The staff balanced the formality and grace of a Michelin Guide server with the friendliness of your local bartender. At least two crew members were always ready to help make the meal pleasurable, offering drinks or picking up a dropped napkin. With only six of us onboard, personal attention was exceptional.

My fellow passengers were as pleasant and entertaining as the crew, though considerably more varied. A young Englishman was on leave from a research ship taking seismic readings in the North Sea. A friendly duo from New York State was the only couple on board, he a web entrepreneur and she a private jet hostess who once served soup to a grateful Henry Kissinger. The 1968 U.S. Olympic gymnastics team had one of our passengers as a member, now a college gymnastics coach. And there was a weathered, gregarious, 66-year-old Dutchman who spends months each year in the Philippines.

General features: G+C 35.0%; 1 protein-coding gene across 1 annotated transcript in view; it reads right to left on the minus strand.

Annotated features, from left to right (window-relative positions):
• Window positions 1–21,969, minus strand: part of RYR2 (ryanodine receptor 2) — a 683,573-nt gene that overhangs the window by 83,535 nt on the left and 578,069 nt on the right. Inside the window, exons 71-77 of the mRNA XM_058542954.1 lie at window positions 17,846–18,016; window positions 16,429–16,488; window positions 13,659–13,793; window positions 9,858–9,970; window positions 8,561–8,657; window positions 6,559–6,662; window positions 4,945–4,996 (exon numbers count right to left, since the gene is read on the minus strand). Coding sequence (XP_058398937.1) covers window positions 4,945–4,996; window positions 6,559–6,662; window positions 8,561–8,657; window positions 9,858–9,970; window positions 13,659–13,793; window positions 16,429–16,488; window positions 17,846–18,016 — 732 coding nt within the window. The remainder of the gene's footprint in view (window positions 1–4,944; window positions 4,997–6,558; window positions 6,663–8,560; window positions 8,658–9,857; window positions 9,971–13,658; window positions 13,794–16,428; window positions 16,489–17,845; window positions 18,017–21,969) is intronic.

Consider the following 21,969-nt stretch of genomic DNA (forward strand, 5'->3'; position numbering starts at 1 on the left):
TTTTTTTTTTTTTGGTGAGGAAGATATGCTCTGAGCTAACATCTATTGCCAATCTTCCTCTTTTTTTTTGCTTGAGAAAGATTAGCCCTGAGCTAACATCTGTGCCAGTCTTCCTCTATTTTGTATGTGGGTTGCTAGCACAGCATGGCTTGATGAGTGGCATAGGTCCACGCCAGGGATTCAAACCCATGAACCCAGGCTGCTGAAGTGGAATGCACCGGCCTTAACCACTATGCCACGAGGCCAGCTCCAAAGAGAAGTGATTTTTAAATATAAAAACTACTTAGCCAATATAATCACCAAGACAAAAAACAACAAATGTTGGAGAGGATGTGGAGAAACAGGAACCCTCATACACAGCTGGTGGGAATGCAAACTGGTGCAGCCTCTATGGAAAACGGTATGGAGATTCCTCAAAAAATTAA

Thankfully, the diving got more interesting as the week progressed, though never near the picture painted in other print and online publications. At the Delsan wreck on the South Atoll spun a vortex of hundreds of small barracuda, amid which a gray reef shark patrolled and even swam right up to my camera. The site was sunlit and thick with healthy branching corals. A gold-spotted eel peeked out of its hole, and a small hawksbill turtle swam by. During the safety stop, a large school of jacks circled. A bumphead wrasse was a highlight of the Malayan wreck site, which also featured a friendly hawksbill and lots of reef fish. Triggerfish City, heavily populated with aggressive titans patrolling the “cone of danger” above their hollowed-out, circular sand nests, was home to a large gray reef shark lazing under a ledge, and a few juvenile to mid-sized white tips, black tips and grays. A nudibranch drought was broken by a sighting of a gigantic maroon nudi that still remains unidentified. This was also the site of our only night dive, more of a twilight dive. Those titans were especially aggressive. We were told to face our tormentors, who often went well beyond their nests to harass us. As the dusk deepened, an octopus made a grand entrance. At first deep burgundy in color, it quickly transformed to sandy beige, matching the surrounding sea floor. It changed shape from squished ball to fully splayed array of tentacles. Back on the dive deck, we were greeted with steaming mugs of hot chocolate.